Team Indus, the Bengaluru space startup that is aiming to send a lander and rover to the moon, has confirmed a slot on India's PSLV rocket for its mission in the last quarter of 2017.
The Indian team, backed by Infosys co-founder Nandan Nilekani, is among the three top contenders for the Google's Lunar XPRIZE competition, looking to win $30 million cheque for the first mission to land on the moon. In addition, the lunar rover has to travel 500 metres on the moon's surface while transmitting high resolution images to earth.
Indian Space Research Organisation (Isro) will build an extended version of its Polar Satellite Launch Vehicle (PSLV) to carry the lunar rover and lander to the moon. Antrix Corp, the commercial arm of Isro signed the deal with Team Indus, an Antrix official confirmed the development. Team Indus declined comment.
Isro had used the workhorse PSLV on its Chandrayaan-1 mission, when it sent a satellite that orbited the moon, besides crashing on its the earth's satellite to discover abundant water.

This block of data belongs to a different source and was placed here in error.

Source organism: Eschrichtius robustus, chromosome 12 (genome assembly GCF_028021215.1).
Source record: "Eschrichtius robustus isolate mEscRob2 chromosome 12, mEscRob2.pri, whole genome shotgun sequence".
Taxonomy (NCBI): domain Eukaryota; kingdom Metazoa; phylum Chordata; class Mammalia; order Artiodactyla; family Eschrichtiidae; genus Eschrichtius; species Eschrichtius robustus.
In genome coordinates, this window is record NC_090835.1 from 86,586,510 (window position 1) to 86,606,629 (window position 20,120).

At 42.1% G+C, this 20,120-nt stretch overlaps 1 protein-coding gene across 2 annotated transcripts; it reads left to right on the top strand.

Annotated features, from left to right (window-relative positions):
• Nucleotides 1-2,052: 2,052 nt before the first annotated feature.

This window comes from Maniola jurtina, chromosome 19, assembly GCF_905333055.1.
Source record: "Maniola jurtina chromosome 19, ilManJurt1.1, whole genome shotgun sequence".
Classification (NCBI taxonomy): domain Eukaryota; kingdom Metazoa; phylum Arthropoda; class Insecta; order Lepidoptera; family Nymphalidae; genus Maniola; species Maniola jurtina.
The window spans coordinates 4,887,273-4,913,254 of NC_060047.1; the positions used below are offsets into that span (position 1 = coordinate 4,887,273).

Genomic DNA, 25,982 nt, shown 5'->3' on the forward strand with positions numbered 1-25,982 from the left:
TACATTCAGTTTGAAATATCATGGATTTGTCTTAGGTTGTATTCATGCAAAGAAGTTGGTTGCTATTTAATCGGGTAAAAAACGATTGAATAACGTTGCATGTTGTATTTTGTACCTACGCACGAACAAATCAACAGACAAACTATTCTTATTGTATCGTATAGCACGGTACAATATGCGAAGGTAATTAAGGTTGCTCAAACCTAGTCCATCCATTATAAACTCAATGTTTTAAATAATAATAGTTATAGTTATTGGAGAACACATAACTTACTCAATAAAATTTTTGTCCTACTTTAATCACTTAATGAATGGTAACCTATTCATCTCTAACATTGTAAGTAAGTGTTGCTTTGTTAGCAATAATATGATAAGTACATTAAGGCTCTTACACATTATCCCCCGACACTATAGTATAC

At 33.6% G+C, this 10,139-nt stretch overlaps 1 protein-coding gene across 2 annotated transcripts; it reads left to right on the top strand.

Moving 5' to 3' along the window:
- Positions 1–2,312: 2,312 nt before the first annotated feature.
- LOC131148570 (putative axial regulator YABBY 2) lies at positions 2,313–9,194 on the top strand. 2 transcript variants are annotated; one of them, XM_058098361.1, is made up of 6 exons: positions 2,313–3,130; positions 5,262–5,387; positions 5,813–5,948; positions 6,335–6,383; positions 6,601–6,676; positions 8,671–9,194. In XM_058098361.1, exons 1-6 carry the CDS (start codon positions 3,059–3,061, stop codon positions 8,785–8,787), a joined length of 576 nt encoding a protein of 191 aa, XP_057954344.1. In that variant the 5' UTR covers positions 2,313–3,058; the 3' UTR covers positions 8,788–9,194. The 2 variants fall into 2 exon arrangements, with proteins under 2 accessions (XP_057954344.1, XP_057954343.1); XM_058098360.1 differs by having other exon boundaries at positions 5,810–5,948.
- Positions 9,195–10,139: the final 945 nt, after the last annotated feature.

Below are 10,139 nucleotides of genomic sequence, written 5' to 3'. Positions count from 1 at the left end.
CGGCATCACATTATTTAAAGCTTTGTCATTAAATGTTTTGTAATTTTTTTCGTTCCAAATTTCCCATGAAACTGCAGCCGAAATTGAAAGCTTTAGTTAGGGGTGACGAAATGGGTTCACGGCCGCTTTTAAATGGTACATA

For the Team Indus mission, Isro plans to replicate the sling shot approach it took for Chandrayaan-1 to hurl the lunar lander and rover away from the earth's gravity and land on the moon's surface. Team Indus has identified Mare Imbrium, latin for Sea of Showers, a vast dusty area on the Moon to land the spacecraft just at the just at the break of the lunar dawn, to help make the most of the lunar day.
"We will hopefully be the first privately funded spacecraft to land on any extraterrestrial body. We are extremely proud because this entire design has been done indigenously. We've had a lot of consultants from international countries, we're also sourcing a lot of components internationally, but this is 100 per cent indigenously designed," said Rahul Narayan, co-founder at TeamIndus in June..
TeamIndus is in a race to beat Israeli team SpaceIL which has scheduled its launch for the second half of 2017. SpaceIL has secured its ticket to the moon aboard US-based private space firm SpaceX's Falcon 9 rocket. In order to win the $30 million XPRIZE competition, a team has to land on the moon's surface and travel a distance of 500 metres whilst transmitting high-resolution images.